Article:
Society and our own experience have told us to trust the experts. But, have those experts always steered us in the right direction? How do we know which experts we can trust and which ones we should stay away from?
When I came in fresh out of college, as a junior member of an engineering team, in order to ramp up and be productive I was always looking up to established engineers for their understanding of procedures and technical advice. By definition, they were the experts and I was an apprentice. I think this is a very common situation in many different professions and in a way it is how our society functions.
In almost every culture around the globe, the elder generations are treated with respect. It is because of this ingrained social norm that I was shocked when I saw “Soylent Green” for the first time and along with Charleston Heston discovered that the elderly are being ground down into pellets to provide nutrition for younger generations.
Ever since I have been a little kid, I have always been told to respect my elders and to listen to them because they “know better”. I have looked up to my teachers at school, let my thesis be guided by my professors at college, did an apprenticeship with a veteran comic book artist, and have been mentored throughout my engineering career by scientists who have had lots of experience in their fields.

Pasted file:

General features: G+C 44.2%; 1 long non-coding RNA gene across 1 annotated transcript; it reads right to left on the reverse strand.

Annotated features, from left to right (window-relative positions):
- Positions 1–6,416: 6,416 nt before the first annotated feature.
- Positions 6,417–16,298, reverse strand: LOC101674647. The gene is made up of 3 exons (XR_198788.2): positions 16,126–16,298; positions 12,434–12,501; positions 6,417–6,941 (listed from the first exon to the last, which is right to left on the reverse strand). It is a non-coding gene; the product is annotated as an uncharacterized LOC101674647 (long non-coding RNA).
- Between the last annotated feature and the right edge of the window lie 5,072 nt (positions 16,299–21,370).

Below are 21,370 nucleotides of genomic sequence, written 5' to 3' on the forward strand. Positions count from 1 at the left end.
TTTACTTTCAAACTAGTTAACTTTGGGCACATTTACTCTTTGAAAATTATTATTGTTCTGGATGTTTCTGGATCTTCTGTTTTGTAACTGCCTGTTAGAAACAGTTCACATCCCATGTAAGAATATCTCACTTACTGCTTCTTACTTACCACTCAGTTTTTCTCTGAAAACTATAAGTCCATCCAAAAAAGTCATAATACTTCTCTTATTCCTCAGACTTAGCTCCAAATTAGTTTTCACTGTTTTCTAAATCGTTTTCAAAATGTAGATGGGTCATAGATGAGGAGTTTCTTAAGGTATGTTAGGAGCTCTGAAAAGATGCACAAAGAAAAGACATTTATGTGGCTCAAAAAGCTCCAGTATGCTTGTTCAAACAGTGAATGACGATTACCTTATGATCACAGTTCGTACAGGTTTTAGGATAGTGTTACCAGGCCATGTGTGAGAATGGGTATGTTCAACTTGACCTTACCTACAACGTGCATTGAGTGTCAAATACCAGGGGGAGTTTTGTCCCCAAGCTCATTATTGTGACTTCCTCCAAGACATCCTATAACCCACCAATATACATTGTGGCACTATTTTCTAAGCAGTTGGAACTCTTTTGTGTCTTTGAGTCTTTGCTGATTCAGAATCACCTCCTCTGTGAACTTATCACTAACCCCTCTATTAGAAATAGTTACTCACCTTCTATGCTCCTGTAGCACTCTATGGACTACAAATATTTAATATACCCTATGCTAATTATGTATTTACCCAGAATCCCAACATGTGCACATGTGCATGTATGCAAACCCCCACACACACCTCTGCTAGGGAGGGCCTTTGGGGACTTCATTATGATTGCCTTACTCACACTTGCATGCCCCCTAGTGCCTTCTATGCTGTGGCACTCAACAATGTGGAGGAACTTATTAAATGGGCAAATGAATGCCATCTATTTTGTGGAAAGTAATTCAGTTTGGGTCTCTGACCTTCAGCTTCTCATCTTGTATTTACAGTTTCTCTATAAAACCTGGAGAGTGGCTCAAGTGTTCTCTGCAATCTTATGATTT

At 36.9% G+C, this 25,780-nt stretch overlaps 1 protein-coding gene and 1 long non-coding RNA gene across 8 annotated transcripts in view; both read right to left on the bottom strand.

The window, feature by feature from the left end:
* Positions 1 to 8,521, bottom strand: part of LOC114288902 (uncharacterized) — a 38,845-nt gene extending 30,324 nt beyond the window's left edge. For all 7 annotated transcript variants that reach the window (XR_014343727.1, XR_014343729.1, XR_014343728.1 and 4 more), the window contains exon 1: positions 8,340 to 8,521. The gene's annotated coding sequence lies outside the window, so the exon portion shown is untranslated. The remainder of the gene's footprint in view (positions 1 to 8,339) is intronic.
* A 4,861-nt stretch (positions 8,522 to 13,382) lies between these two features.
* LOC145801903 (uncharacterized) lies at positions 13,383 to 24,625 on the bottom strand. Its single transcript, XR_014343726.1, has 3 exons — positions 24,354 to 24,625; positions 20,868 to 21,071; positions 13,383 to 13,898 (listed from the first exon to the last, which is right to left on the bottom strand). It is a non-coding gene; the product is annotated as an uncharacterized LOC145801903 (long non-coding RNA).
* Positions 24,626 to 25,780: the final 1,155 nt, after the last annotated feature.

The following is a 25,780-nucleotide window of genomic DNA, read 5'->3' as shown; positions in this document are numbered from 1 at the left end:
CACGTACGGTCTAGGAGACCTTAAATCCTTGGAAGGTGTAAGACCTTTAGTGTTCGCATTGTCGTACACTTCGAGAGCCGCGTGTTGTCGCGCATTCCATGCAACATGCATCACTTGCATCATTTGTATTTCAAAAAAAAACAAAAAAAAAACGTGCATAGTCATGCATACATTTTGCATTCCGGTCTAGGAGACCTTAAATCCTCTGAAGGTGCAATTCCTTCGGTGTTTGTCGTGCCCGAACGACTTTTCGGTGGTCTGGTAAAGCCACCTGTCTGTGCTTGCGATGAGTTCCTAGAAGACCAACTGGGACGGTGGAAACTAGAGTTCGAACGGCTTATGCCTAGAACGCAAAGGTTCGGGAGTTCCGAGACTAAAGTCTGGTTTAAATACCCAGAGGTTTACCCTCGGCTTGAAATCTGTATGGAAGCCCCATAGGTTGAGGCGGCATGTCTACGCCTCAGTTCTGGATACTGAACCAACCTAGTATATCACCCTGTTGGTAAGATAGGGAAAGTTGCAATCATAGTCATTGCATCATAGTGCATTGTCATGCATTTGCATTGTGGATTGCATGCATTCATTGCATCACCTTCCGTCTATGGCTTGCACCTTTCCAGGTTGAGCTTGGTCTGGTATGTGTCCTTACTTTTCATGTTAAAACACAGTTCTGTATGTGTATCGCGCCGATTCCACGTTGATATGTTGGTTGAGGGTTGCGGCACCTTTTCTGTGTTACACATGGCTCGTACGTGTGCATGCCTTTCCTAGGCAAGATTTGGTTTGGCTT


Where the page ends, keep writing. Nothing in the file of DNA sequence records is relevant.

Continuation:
It seems that my experiences confirm the benefits of paying attention to the advice that is being given by subject experts. However, we are all human and when an expert in their field gives advice to an apprentice, there is more involved than the purely technical transfer of information. Whether you are designing a circuit, buying gallery art, investing money, or guiding your career…listen to the advice of experts in your field, but always take it with a grain of salt and make your own decisions. The reason for this is: expert advice can be just as wrong or misguided as a novice making a decision by flipping a coin.
What qualifies you as an expert?